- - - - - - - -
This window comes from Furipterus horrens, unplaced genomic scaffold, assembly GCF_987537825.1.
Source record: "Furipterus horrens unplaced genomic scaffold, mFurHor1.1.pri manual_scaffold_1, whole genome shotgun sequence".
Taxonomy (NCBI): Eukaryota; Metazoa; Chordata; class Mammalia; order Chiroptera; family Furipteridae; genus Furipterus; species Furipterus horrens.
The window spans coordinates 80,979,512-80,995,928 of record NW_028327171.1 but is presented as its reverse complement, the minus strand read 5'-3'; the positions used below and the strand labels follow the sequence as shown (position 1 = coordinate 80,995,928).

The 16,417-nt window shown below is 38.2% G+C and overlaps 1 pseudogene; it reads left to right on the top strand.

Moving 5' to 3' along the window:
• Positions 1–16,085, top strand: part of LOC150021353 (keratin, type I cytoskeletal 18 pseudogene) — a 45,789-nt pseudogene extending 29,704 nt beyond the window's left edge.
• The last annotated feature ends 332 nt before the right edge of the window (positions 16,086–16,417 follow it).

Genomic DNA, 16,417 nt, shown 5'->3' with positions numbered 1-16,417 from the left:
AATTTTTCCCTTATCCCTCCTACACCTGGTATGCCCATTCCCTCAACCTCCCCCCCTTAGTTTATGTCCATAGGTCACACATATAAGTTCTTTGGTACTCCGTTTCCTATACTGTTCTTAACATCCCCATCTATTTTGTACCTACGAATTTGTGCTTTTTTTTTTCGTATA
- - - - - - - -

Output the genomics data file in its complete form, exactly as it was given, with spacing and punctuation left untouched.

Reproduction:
This window comes from Furipterus horrens, unplaced genomic scaffold, assembly GCF_987537825.1.
Source record: "Furipterus horrens unplaced genomic scaffold, mFurHor1.1.pri manual_scaffold_1, whole genome shotgun sequence".
Taxonomy (NCBI): Eukaryota; Metazoa; Chordata; class Mammalia; order Chiroptera; family Furipteridae; genus Furipterus; species Furipterus horrens.
The window spans coordinates 80,979,512-80,995,928 of record NW_028327171.1 but is presented as its reverse complement, the minus strand read 5'-3'; the positions used below and the strand labels follow the sequence as shown (position 1 = coordinate 80,995,928).

The 16,417-nt window shown below is 38.2% G+C and overlaps 1 pseudogene; it reads left to right on the top strand.

Moving 5' to 3' along the window:
• Positions 1–16,085, top strand: part of LOC150021353 (keratin, type I cytoskeletal 18 pseudogene) — a 45,789-nt pseudogene extending 29,704 nt beyond the window's left edge.
• The last annotated feature ends 332 nt before the right edge of the window (positions 16,086–16,417 follow it).

Genomic DNA, 16,417 nt, shown 5'->3' with positions numbered 1-16,417 from the left:
AATTTTTCCCTTATCCCTCCTACACCTGGTATGCCCATTCCCTCAACCTCCCCCCCTTAGTTTATGTCCATAGGTCACACATATAAGTTCTTTGGTACTCCGTTTCCTATACTGTTCTTAACATCCCCATCTATTTTGTACCTACGAATTTGTGCTTTTTTTTTTCGTATA